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UC Berkeley Labor Center

Low wages paid to U.S. fast-food workers costs taxpayers $7 billion nationwide, and $368 million in Illinois, according to a study released earlier this month by researchers at University of Illinois Urbana-Champaign and the UC Berkeley Labor Center.

Reports: Taxpayers footing $7 billion to supplement low fast-food wages

by Derrick Clifton
Oct 31, 2013

Low prices for drive-thru meals come at a higher cost than you may think.

An Oct. 15 report released by researchers at University of Illinois Urbana-Champaign and the UC Berkeley Labor Center showed that low wages paid to fast-food workers cost U.S. taxpayers $7 billion annually in public aid spending, $368 million in Illinois.

According to the report, “Fast Food, Poverty Wages: The Public Cost of Low-Wage Jobs in the Fast-Food Industry,” more than half of fast-food workers depend on public assistance programs such as food stamps and Medicaid to obtain access to basic needs they can’t afford. That’s compared to one quarter of the general workforce.

“Because pay is low and weekly work hours are limited, the families of more than half of the workers in the fast-food industry are unable to make ends meet without enrolling in public programs,” the study’s authors said in the report. “Low wages, benefits and work hours in the fast-food industry come at a public cost.”

The study also suggested public assistance programs would be more effective if combined with improvements in health benefits and wages for fast-food workers.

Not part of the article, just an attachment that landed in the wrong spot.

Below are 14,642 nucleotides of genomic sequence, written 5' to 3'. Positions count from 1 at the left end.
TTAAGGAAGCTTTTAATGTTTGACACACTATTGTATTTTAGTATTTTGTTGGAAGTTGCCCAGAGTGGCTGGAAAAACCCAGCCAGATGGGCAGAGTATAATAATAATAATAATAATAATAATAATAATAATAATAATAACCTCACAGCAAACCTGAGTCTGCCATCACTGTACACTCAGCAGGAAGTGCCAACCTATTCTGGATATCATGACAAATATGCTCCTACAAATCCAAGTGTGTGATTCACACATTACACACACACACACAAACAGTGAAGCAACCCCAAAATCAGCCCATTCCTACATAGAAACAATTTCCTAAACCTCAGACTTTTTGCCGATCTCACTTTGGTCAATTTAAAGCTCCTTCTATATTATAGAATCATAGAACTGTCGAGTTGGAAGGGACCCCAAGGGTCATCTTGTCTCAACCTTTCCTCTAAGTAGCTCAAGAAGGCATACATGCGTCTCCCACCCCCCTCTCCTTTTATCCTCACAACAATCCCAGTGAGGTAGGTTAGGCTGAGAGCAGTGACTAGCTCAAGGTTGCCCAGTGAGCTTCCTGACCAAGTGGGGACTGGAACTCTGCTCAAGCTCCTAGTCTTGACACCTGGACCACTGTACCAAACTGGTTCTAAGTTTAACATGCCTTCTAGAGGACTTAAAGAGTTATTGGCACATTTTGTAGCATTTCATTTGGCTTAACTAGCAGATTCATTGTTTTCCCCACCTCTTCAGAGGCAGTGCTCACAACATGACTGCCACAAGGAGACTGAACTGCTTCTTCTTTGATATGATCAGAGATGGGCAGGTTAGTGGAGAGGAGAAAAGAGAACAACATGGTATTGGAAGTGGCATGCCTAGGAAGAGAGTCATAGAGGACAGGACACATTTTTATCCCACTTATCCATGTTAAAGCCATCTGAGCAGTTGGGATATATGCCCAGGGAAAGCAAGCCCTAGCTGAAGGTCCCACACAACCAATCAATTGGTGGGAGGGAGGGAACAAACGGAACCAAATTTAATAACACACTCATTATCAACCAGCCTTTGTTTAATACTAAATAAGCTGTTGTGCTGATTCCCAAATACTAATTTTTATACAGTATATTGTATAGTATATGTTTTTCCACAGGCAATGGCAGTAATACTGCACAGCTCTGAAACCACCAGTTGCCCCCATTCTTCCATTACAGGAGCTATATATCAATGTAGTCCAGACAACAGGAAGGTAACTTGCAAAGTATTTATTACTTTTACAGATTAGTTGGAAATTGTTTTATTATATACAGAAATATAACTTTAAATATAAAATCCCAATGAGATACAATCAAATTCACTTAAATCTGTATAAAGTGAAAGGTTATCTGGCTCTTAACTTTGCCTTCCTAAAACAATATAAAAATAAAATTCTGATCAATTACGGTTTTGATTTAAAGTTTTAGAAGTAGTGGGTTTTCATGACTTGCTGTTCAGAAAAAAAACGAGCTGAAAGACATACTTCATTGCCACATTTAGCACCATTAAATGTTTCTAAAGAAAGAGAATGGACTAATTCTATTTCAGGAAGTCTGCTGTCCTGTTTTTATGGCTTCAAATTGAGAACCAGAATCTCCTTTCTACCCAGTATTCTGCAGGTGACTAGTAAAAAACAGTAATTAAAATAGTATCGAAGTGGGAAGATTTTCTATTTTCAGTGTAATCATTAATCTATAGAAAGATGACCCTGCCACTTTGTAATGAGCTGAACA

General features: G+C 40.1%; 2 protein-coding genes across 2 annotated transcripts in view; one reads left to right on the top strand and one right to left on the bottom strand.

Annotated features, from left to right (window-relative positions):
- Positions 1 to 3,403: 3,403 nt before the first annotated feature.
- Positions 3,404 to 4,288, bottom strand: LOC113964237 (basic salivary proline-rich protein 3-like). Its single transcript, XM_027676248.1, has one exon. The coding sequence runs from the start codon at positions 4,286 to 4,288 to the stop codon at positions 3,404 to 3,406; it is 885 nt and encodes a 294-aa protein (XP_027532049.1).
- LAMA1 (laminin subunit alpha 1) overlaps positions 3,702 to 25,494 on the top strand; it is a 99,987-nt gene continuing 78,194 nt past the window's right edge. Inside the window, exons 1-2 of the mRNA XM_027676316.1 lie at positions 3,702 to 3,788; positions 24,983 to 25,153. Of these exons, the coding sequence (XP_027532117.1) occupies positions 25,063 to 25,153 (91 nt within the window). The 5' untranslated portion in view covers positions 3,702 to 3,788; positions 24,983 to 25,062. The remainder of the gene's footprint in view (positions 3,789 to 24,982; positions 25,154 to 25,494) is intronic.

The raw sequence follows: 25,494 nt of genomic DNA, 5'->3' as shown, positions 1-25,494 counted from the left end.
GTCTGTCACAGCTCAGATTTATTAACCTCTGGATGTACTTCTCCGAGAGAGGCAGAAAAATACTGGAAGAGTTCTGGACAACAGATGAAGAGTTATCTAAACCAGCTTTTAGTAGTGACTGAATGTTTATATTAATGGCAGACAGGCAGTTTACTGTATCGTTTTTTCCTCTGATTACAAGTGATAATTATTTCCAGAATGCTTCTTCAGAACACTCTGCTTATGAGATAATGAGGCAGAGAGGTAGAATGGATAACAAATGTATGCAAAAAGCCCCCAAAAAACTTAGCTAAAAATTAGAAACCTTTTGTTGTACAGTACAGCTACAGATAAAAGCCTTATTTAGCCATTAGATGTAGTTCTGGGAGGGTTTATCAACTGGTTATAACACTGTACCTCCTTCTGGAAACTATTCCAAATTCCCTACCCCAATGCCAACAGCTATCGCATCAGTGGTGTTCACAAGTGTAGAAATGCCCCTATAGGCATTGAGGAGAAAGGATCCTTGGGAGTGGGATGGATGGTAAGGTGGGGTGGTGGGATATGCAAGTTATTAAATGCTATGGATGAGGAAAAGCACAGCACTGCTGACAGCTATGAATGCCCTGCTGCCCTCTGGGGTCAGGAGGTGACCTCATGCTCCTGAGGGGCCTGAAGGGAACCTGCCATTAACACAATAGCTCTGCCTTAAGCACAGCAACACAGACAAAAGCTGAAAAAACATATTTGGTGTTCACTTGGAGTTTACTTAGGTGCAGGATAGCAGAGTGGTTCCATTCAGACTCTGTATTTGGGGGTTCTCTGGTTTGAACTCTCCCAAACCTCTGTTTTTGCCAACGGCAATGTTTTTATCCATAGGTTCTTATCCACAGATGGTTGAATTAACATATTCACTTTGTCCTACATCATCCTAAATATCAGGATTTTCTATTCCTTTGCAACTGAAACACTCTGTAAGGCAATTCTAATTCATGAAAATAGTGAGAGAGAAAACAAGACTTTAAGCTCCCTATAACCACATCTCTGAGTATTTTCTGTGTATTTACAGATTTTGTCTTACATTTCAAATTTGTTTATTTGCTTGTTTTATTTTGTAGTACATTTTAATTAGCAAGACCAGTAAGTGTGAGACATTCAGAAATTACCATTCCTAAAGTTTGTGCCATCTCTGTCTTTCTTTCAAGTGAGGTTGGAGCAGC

A companion report released by the National Employment Law Project estimates that low wages paid to McDonald’s workers alone costs taxpayers $1.2 billion each year. That’s more than Wendy’s, Subway and Burger King’s combined cost to taxpayers.

One Chicago fast-food worker described working on low wages as a hard experience.

“[Fast-food companies] should be able to pay us enough wages to provide for our kids and our families,” said Nancy Salgado, 27, who makes $8.25 an hour at a McDonald’s franchise in Logan Square -- one dollar above the federal minimum wage. She said she has not received a raise since being employed with McDonald’s – 10 years.

If Salgado’s name rings a bell, it’s because she’s recently at the forefront of advocacy efforts to increase fast-food worker wages.

Earlier in October, Salgado was arrested with seven others after confronting McDonald’s USA president Jeff Stratton about low wages during his speech at the Union League Club.

link to video:

Last week, labor advocacy group Low Pay Is Not OK released an edited recording of Salgado’s conversation with a McDonald’s “McResources” help line representative. She called asking for assistance to make ends meet.

During the call, the help line operator told Salgado to apply for food stamps and Medicaid.

McDonald’s said the video is not an accurate portrayal of their help line.

"The fact is that the McResource Line is intended to be a free, confidential service to help employees and their families get answers to a variety of questions or provide resources on a variety of topics including housing, child care, transportation, grief, elder care, education and more," the company said in a written statement, according to various reports.

Salgado, a mother of two, says she applied for federal benefits in the past but added the process has been too difficult for her to complete.

“I gave up because it was wasting a day of work,” said Salgado, citing issues with case workers due to her relocating in the city. “My case was never in the correct area so they had me going back and forth for two years.”

Salgado added that unpredictable work hours make it difficult for her to look for a second job or other means to support her children.

The results of this month’s reports on low fast-food wages were no surprise to Deivid Rojas, communications director for the Worker’s Organizing Committee of Chicago, which is helping workers in the Fight for $15 campaign.

Rojas said the reports “confirmed what the workers were saying” and “showed how much it’s costing the country.”

McDonald’s did not respond to requests for comment about the study.